The S&P 500 Index closed at a new all-time high on November 27.  This new high puts the S&P 500 Index up a whopping 34.1% since the bottom of the 2018 Christmas Eve stock market capitulation. We hope no one sold at the bottom.

We continue to expect short-term periods of market weakness to remain in the single-digit percentage area, which has been the case throughout 2019. The stock market is valued on the high side at this time, but not overly valued.

Recommended Action for Your Stock Portfolio

We recommend an investor’s stock market allocation should be fully invested in a low-cost, highly diversified, and tax-efficient portfolio as per the investor’s financial objectives, risk tolerance, and tax status. Additional money can be added to the stock market, but only on a dollar-cost-average basis.

Broad Options for Conservative Investing

saving, investing, and reducing debt

Over the next few months, we will review the broad options for our four categories of conservative investing. They are in order:

  • Savings
  • Very conservative investing
  • Lower risk, lower volatility, and (over the long term) lower return investing
  • Medium risk, medium volatility, and (over the long term) medium return investing

Last month, we discussed very conservative investing. This month, we’ll talk about lower risk, lower volatility, and (over the long term) lower return investing.

Both savings and conservative investing will likely lose money after taking taxes and inflation into account.  We do not advocate “let’s plan on losing money after taxes and inflation.” See our formula below.

Real Return = (actual return times X (1 – marginal income tax rate)) – rate of inflation

For an example of this formula, see October’s newsletter by clicking here

Here are our categories for lower risk, lower volatility, and (over the long term) lower return investing:

  • Long-term Treasury note funds
  • Intermediate-term, investment-grade bond funds
  • Short-term, high-yield bond funds
  • Balanced funds with a conservative allocation (about 30% in stocks, the rest in bonds)

In general, these investments will produce a positive return over the long term even after subtracting taxes and inflation from the return.

Next month, we will discuss our final conservative investing option: medium risk, medium volatility, and (over the long term) medium return investing.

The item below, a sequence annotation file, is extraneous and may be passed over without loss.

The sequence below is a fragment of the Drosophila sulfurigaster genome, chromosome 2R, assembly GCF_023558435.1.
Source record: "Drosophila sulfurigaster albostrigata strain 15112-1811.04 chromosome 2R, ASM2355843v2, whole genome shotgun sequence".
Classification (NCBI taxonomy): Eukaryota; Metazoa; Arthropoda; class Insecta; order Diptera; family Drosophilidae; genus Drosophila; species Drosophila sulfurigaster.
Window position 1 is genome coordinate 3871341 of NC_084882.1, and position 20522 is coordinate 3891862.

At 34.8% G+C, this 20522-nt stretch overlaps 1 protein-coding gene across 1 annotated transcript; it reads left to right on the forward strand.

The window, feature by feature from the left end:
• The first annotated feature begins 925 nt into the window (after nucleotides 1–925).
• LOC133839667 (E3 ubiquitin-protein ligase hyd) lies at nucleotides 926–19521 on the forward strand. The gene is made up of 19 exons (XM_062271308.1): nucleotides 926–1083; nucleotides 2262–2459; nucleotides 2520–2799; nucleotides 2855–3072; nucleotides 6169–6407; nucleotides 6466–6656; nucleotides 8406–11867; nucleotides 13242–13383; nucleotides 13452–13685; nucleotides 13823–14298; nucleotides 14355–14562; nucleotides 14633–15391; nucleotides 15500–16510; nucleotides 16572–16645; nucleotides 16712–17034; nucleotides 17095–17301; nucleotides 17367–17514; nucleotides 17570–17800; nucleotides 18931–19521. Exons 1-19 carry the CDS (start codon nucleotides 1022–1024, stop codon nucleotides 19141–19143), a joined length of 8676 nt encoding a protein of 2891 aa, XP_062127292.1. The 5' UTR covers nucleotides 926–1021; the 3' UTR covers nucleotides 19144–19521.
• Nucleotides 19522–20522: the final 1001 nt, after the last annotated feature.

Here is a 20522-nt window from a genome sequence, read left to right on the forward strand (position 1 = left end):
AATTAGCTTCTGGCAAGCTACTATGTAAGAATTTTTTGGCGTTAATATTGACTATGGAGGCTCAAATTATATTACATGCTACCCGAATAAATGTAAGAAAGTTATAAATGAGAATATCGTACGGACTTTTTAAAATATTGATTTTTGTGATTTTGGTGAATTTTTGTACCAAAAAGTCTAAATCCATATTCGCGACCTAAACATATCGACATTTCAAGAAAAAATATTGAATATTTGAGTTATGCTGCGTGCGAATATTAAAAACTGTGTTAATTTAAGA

Pay on Death and Transfer on Death Options Have Been Expanded

Beneficiaries can now be added to car and truck titles in Arizona, Arkansas, California, Colorado, Connecticut, Delaware, Illinois, Indiana, Kansas, Maryland, Missouri, Nebraska, Nevada, Ohio, Oklahoma, Texas, Vermont, and Virginia. See your state’s local DMV office for details.

Transfer on Death deeds for real estate are now available in Alaska, Arizona, Arkansas, California, Colorado, the District of Columbia (Washington, D.C.), Hawaii, Illinois, Indiana, Kansas, Michigan, Minnesota, Missouri, Montana, Nevada, New Mexico, North Dakota, Ohio, Oklahoma, Oregon, South Dakota, Virginia, Washington, West Virginia, Wisconsin, and Wyoming. To add or change a beneficiary, the deed MUST be submitted to the appropriate county recorder.

For more details, consult a lawyer in your state.

Bond Market

emergency funds and bond markets


As we look ahead to 2020, our initial forecast is for a slightly slower pace of real GDP growth.  Although our forecast for economic growth is subject to developments in the ongoing trade war with China, we expect the overall pace of real GDP will be within the range of 1.8% to 2.2% in 2020.

Through the first 46 weeks of 2019, total combined U.S. rail traffic has fallen 4.5% from the same period in 2018. On the other hand, through the first 10 months of 2019, the Truck Tonnage Index is up 3.9% compared to the same period last year.

The Bureau of Labor Statistics reported the number of job openings has declined 277,000 to 7.0 million in September, which is the lowest number of job openings in 18 months.

Port traffic in Los Angeles has declined 19% year over year. October was the 12th consecutive month of lower U.S. exports. The Port of Long Beach also saw a drop of 5.4% of traffic during the first 10 months of 2019 compared to the same time in 2018.

In summary, we remain vigilant in our watch for early signs of an economic recession. Although the fourth quarter appears weak, we expect the three interest rate cuts by the Federal Reserve earlier this year will increase economic activity in 2020. There currently is no sign of a pending recession.

Federal Reserve

The Federal Open Market Committee’s (FOMC) next meeting is December 10 and 11. We do not anticipate any change in the federal funds rate at this meeting.

Fed Chair Powell noted in his remarks to Congress in November, “The economy is in its eleventh year of expansion. The unemployment rate is at a 50-year low. The economic risks are sluggish international growth and the ongoing trade dispute.” The Fed Chair went on to say, “The FOMC members see the current stance of monetary policy as likely to remain appropriate as long as incoming information about the economy remains broadly consistent with our outlook of moderate economic growth, a strong labor market, and inflation near our two-percent objective.” In other words, they have no plans to cut or raise interest rates.

U.S. Treasuries

Due to high borrowing needs for the foreseeable future, the U.S. Treasury is thinking about introducing a new 20-year Treasury bond in the fiscal year 2021. Currently, it offers a 10-year and a 30-year bond. The Treasury is also considering an ultra-long, 50-year bond. These new securities would allow the Treasury to increase the total amount of borrowing over a broader spectrum of maturities.

Recommended Action for Your Bond Portfolio

Our bond market recommendations have not changed since last month. We are recommending bond investors only participate in the following types of U.S. bond mutual funds or U.S. bond ETFs:

  • Short-term, investment-grade U.S. bond funds
  • Intermediate-term, investment-grade U.S. bond funds
  • Ginnie Mae bond funds
  • Conservatively allocated U.S. balanced funds with 30 to 50% in stocks, the rest in bonds
  • In all cases, try to select a bond fund with an SEC yield over 3%.